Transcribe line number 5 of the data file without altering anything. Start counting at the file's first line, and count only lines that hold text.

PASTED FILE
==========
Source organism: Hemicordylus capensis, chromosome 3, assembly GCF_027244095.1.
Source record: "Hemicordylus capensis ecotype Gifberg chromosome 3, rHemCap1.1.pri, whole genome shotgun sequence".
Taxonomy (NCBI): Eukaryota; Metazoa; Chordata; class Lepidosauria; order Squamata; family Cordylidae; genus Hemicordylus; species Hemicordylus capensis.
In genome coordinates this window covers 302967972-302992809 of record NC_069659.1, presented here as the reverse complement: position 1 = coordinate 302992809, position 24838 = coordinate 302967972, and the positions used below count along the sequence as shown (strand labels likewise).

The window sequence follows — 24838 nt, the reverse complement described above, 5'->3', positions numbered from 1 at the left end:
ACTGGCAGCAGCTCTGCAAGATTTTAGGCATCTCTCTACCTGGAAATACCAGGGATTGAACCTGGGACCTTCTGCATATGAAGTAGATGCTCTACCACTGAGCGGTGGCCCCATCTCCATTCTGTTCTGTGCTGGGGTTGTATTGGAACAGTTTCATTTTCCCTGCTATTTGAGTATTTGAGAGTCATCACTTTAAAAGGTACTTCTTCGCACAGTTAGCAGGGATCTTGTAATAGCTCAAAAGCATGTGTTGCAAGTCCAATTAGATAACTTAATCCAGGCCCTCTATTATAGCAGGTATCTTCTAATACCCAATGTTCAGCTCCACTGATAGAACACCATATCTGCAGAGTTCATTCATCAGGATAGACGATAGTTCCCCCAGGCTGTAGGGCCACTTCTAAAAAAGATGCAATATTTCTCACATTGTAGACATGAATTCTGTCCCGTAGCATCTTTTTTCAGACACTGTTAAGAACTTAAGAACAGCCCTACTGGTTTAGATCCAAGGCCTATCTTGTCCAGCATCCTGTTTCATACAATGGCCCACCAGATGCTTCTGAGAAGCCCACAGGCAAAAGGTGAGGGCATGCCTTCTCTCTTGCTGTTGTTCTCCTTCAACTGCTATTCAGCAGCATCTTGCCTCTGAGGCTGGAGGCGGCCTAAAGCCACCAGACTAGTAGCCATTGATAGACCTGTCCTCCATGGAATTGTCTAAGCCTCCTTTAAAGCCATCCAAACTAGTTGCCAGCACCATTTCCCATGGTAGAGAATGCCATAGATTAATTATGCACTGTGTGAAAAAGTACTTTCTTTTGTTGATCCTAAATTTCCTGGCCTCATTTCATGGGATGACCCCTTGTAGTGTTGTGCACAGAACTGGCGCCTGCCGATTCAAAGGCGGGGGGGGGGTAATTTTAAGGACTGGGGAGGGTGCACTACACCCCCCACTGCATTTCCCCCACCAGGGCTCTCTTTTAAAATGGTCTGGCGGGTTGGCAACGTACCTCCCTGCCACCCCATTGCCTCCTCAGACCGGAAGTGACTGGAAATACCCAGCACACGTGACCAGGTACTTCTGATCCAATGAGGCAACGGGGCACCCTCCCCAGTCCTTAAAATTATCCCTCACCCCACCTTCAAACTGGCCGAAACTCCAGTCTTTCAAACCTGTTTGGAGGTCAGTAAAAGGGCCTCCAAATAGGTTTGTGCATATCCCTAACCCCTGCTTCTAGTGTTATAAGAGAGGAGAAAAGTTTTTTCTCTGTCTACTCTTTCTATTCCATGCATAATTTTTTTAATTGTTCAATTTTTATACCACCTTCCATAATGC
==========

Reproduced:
The window sequence follows — 24838 nt, the reverse complement described above, 5'->3', positions numbered from 1 at the left end: